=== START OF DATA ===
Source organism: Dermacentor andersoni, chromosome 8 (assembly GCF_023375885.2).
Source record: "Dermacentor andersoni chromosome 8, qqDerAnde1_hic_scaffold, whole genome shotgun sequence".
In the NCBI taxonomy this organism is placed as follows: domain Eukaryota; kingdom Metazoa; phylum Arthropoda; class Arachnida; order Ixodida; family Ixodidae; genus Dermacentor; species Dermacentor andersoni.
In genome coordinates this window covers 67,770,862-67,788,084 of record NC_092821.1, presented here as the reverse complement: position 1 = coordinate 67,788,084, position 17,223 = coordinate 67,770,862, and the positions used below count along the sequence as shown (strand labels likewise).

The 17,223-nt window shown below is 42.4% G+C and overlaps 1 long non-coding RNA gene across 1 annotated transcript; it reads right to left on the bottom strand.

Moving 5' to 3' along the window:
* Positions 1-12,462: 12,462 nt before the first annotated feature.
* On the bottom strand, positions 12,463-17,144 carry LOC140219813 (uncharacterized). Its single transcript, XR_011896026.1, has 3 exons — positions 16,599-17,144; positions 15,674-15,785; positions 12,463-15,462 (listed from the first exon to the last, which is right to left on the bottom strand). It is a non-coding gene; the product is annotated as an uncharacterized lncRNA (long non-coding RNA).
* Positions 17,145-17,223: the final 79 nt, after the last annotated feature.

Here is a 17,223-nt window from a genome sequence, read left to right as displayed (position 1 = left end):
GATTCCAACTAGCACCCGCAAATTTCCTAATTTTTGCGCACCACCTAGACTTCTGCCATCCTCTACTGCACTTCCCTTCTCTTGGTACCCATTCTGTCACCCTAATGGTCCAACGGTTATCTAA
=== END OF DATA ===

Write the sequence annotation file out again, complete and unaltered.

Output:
Source organism: Dermacentor andersoni, chromosome 8 (assembly GCF_023375885.2).
Source record: "Dermacentor andersoni chromosome 8, qqDerAnde1_hic_scaffold, whole genome shotgun sequence".
In the NCBI taxonomy this organism is placed as follows: domain Eukaryota; kingdom Metazoa; phylum Arthropoda; class Arachnida; order Ixodida; family Ixodidae; genus Dermacentor; species Dermacentor andersoni.
In genome coordinates this window covers 67,770,862-67,788,084 of record NC_092821.1, presented here as the reverse complement: position 1 = coordinate 67,788,084, position 17,223 = coordinate 67,770,862, and the positions used below count along the sequence as shown (strand labels likewise).

The 17,223-nt window shown below is 42.4% G+C and overlaps 1 long non-coding RNA gene across 1 annotated transcript; it reads right to left on the bottom strand.

Moving 5' to 3' along the window:
* Positions 1-12,462: 12,462 nt before the first annotated feature.
* On the bottom strand, positions 12,463-17,144 carry LOC140219813 (uncharacterized). Its single transcript, XR_011896026.1, has 3 exons — positions 16,599-17,144; positions 15,674-15,785; positions 12,463-15,462 (listed from the first exon to the last, which is right to left on the bottom strand). It is a non-coding gene; the product is annotated as an uncharacterized lncRNA (long non-coding RNA).
* Positions 17,145-17,223: the final 79 nt, after the last annotated feature.

Here is a 17,223-nt window from a genome sequence, read left to right as displayed (position 1 = left end):
GATTCCAACTAGCACCCGCAAATTTCCTAATTTTTGCGCACCACCTAGACTTCTGCCATCCTCTACTGCACTTCCCTTCTCTTGGTACCCATTCTGTCACCCTAATGGTCCAACGGTTATCTAA